Photo by Scott Bruhn/Nebraska Communications

Running Back Upgrades Please Held

By Brian Rosenthal

Count Ryan Held among those within the Nebraska football program who will offer a glowing testimonial for the job strength and conditioning coach Zach Duval continues to do.

Between work in the weight room and work on the recruiting trail, Held said he’s seen a significant upgrade with Nebraska’s running backs compared to the beginning of fall camp last season.

“It’s not even close,” said Held, beginning his second season as the Huskers’ running backs coach. “Physicality, Jiminy Christmas, just the aesthetics of looking at each one of our guys when they run out on the field, we’re looking like a football team.

“We look a heck of a lot better, which is encouraging.”

Running back should be a fascinating position to watch unfold throughout fall camp and the start of the season. What Nebraska is lacking in experience – 10 of the 13 running backs on roster are freshmen and sophomores – it aims to make up for in improved speed and overall talent.

The biggest difference between now and last spring is the competition factor. Held now has numbers in his room, what with all but one newcomer currently in camp, so players can push one another.

“Everybody’s got to bring his ‘A’ game every single day,” Held said. “We’ve got a good rapport right now. Guys are working hard to help each other out.”

Sophomore Maurice Washington headlines the short list of returnees. As a true freshman, Washington ran 77 times for 455 yards and displayed the speed that head coach Scott Frost wants and needs in his up-tempo offense. Washington also has shown the pass-catching ability Frost wants at the position.

“He’s been dialed in for meetings,” Held said of Washington. “He’s dialed in where he’s supposed to be, he’s dialed in on the practice field.”

Senior walk-on Wyatt Mazour is the only other returning running back who had a carry last season, as sophomore Jaylin Bradley redshirted after playing in seven games during the 2017 season.

Five newcomers, including junior college transfer Dedrick Mills, are joining the fray and pushing for playing time. Ideally, Held wants a 2-3 man rotation to keep the running backs fresh and physical.

“In this offense, and as fast as we go, and the physical Big Ten, you can’t just have one or two guys,” Held said. “You better have four or five guys ready, see what happens along the way.”

His advice to the newcomers looking to impress: Jump in and go 100 miles an hour rather than slowly dip your toe in the water.

Held has already seen one true freshman heed that advice – Rahmir Johnson. At the beginning camp, Held said Johnson was “tip-toeing through,” afraid to make a mistake.

“Two days ago,” Held said, “he freaking hit it and it was 60 yards. That’s what I want him to do.”

Desire to exceed. No fear of failure.

“I don’t care if he makes a mistake,” Held said. “I want him to go 100 miles an hour. His gift is his speed. He has the ability to really run. He’s soft on his feet. He can jump cut and then go.”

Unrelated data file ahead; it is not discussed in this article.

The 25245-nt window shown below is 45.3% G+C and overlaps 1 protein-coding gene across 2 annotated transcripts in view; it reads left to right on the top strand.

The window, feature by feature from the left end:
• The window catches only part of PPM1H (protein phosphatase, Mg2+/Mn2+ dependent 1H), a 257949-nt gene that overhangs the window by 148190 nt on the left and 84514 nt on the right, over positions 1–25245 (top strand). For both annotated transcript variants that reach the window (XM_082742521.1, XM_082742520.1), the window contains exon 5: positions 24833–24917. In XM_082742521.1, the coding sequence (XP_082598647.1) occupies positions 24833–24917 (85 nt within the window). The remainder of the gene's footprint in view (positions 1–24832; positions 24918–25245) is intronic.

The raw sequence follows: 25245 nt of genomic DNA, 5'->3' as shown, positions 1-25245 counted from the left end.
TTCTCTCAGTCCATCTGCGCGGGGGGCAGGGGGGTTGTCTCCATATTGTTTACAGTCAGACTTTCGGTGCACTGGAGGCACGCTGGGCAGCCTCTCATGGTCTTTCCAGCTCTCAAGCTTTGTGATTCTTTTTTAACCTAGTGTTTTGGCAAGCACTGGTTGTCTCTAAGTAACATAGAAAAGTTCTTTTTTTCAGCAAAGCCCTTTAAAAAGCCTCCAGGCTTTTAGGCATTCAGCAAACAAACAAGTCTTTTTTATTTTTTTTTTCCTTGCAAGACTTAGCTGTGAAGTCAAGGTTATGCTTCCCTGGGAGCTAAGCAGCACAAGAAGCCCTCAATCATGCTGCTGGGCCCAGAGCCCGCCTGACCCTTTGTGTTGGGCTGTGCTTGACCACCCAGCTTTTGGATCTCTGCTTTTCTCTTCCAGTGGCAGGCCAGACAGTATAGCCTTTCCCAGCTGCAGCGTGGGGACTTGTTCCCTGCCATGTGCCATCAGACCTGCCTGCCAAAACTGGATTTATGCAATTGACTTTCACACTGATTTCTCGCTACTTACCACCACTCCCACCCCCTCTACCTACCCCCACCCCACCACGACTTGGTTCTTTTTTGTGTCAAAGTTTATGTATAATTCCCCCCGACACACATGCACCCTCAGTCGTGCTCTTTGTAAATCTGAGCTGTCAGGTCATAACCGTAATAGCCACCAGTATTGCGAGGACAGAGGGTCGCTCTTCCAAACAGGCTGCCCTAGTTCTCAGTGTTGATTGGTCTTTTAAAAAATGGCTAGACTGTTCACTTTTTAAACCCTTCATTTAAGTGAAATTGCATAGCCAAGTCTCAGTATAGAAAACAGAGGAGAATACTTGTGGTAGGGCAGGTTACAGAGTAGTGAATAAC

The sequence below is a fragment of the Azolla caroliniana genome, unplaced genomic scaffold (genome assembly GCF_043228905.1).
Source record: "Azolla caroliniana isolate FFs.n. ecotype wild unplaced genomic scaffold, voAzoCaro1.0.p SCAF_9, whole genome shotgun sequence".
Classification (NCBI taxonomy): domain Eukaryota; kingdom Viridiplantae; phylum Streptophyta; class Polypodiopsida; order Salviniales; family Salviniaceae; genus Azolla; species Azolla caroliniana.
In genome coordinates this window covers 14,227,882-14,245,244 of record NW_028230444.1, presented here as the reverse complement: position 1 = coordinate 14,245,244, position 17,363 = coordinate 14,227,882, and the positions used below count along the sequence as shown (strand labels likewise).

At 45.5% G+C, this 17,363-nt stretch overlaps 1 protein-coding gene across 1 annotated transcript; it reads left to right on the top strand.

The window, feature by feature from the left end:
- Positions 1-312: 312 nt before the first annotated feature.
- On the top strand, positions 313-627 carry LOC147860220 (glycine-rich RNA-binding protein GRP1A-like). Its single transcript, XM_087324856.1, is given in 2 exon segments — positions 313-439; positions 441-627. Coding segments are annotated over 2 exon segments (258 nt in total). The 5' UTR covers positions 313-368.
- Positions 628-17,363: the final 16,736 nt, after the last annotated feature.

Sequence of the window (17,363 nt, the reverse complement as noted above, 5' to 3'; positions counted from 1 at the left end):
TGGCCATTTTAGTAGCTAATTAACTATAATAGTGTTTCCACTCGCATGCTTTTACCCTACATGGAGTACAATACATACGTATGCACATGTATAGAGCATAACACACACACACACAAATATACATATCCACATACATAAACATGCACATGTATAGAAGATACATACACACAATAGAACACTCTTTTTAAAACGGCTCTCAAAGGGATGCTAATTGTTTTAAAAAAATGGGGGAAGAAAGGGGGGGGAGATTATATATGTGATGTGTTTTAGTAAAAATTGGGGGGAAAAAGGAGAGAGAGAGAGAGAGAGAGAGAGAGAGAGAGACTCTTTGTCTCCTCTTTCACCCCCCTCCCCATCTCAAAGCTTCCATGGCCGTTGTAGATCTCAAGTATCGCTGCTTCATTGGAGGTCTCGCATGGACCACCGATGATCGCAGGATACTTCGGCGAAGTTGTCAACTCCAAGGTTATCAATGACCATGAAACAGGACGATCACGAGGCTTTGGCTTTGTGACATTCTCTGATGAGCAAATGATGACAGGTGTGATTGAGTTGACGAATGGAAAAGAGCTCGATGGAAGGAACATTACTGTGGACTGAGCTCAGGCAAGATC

A four-star recruit from Oradell, N.J., Johnson ran for 2,300 yards in high school career and was a track standout, with a 10.5 time in the 100-meter dash.

“He’s got a chance. He’s a good player,” Held said. “I’ve just got to get him to cut it loose every time, but he’s got really good speed, he’s got sweet heat. Looks good.”

Mills, although he’s a newcomer, has more FBS attempts, rushing yards and touchdowns than every other running back on Nebraska’s roster combined. Those came during his freshman season at Georgia Tech, before Mills transferred to Garden City Community College in Kansas, where he was tabbed as the No. 1 junior college running back in the nation.

Held raves about Mills’ work ethic, both on the field and in the weight room.

“He's a sweater," Held said. "We’ve got to have a towel with him at all times, because he works his rear off."

The 5-foot-11, 220-pound Mills will also provide a physical presence.

“Dedrick is a hammer,” Held said. “When we go to our power stuff and it’s downhill, the pile is going that way when he hits it downhill. He hits that thing downhill, which we have to have in this offense. You’ve got to have 2-3 guys to tackle that guy.”

A common trait of Frost’s offenses at Oregon and UCF were hybrid skill players who could play both running back and receiver, which is where freshman Wan’Dale Robinson enters the conversation. Already here in the spring, Robinson flashed the blazing speed that earned him top recruiting attention before a nagging hamstring slowed him.

Now healthy, Robinson “will definitely” play some running back, Held said, although he’s not certain what split the flashy Robinson will see between running back and receiver. He’s been working with both groups in practice. Redshirted freshman Miles Jones, listed among the receivers, is another player Held mentioned at running back.

“The good thing is we have guys who can do that now,” Held said. “They can be receivers and running backs. That’s what we wanted to do when we got here is recruit those hybrid type of players that Coach Frost had at Oregon and we had at UCF.”

As excited as Held is about each player's potential, and the group overall, he said it’s their responsibility, especially for the newcomers, to be able to learn and work during their own time.

“We can’t be playing Fortnight and 2K all night,” Held said. “You better be studying this stuff, because if you want to play, you need to know what you’re doing. I’m not going to have you out there not knowing what you’re doing and making a fool of all of us.

“They’ve got a lot of work to do, but I do like the fact of where they’re at as football players.”

Reach Brian at brosenthal@huskers.com or follow him on Twitter @GBRosenthal.

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